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Ransomware: Locky

Aug 18, 2017

Targeting over 133 countries, eleven thousand IP addresses and deploying over sixty-two thousand phishing emails the ransomware, dubbed .locky, is currently wreaking havoc on a global scale.

So, what is ransomware?

There are two types of ransomware; 1) it encrypts the files on a computer or network. 2) it locks a user’s screen. Both types require users to make a payment (the ‘ransom’) to be able to use the computer again.

How does ransomware infect your system?

By clicking unknown attachments, links or programs. Even visiting some types of websites can make you vulnerable to a ransomware attack. Other ways can be transfer via memory sticks or USBs of an infected machine or through social engineering like Facebook messenger.

What impact does ransomware have?

Ransomware will prevent access to your system or data until a solution is found.

The security vendor Comodo said in a statement that, “The campaign was first detected on Aug. 9, and more than 62,000 phishing emails related to the attack were detected at Comodo-protected endpoints alone, as of Friday.”

Therefore, it is important to know a couple of ways to spot phishing emails. Phishing (pronounced just like “fishing”) is not unlike fishing itself. Thieves and scammers send out a line (an email) with a hook (promise of money or threat of action) hoping to catch a fish (personal information or money).

Examples of Phishing Emails

Phishing emails appear to come from a reputable source. Some common ones include Canada Revenue Agency, PayPal, Apple or even your bank. They generally look very authentic and include logos and the sent from address looks to be from that organization. They include a link to another site.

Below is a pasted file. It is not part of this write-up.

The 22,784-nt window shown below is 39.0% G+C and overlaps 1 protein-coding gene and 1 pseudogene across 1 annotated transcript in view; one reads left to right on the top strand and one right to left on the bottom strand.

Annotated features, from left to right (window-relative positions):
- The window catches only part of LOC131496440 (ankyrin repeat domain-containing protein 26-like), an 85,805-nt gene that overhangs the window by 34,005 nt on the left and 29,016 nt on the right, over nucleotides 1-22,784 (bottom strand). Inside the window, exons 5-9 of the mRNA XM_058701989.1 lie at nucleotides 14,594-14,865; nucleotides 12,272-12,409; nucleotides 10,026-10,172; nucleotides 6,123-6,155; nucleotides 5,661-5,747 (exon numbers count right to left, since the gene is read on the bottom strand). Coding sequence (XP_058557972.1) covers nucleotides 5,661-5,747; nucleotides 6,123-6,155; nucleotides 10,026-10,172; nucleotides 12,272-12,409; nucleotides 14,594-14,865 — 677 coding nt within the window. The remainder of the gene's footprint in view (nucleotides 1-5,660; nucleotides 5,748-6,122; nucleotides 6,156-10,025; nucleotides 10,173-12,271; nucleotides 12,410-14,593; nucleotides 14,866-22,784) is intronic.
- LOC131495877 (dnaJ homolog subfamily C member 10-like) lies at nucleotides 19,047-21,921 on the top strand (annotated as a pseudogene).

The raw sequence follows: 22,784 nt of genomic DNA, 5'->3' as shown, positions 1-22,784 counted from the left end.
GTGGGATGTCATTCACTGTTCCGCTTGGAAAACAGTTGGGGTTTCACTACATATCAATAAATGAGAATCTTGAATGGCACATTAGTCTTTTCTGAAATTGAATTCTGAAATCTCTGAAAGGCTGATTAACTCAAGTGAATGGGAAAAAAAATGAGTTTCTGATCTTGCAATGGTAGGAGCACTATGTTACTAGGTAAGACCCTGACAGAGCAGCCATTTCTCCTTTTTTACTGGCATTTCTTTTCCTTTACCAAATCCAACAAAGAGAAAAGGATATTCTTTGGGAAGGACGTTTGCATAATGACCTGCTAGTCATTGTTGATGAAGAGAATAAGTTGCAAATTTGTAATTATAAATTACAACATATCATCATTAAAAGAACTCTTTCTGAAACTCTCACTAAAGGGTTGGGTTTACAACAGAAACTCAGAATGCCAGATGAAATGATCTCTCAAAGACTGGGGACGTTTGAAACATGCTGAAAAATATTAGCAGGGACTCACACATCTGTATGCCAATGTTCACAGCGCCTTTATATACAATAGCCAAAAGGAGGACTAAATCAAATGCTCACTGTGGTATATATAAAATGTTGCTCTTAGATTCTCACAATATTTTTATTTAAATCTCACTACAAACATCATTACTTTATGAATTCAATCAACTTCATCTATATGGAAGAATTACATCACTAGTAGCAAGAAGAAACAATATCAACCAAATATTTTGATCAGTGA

When looking at an email, make note of the following things:

  • Is it addressed to you by name or does is it generic (sir/maam, client, customer, staff, subscriber, friend or just your email address)?
    • Phishing emails are generally addressed generically. If they use your name, ensure it is spelled correctly.
  • Are there numerous spelling and/or grammar errors?
    • Phishing emails generally have several spelling or grammar errors and may read poorly.
  • Is there a link in the email? If you hover over the link, is the URL which displayed the same as what is written in the email?
    • A phishing email will type out a reputable looking URL, but if you hover over it and look at the URL that pops up, it is different.
  • Is there an inherent threat in the email?
    • Phishing emails often include a threat such as your account will be locked or blocked or you may face retribution such as fines or jail (popular with the Canada Revenue Agency phishing emails)
  • Is there a promise which seems to be good to be true?
    • Some phishing emails include promises of money.

With .locky continuing its destructive path, now is a good time to review if your organization is receiving proper back-ups, that there is a security plan in place and that all users have education about ransomware and phishing emails.

Stay safe out there.

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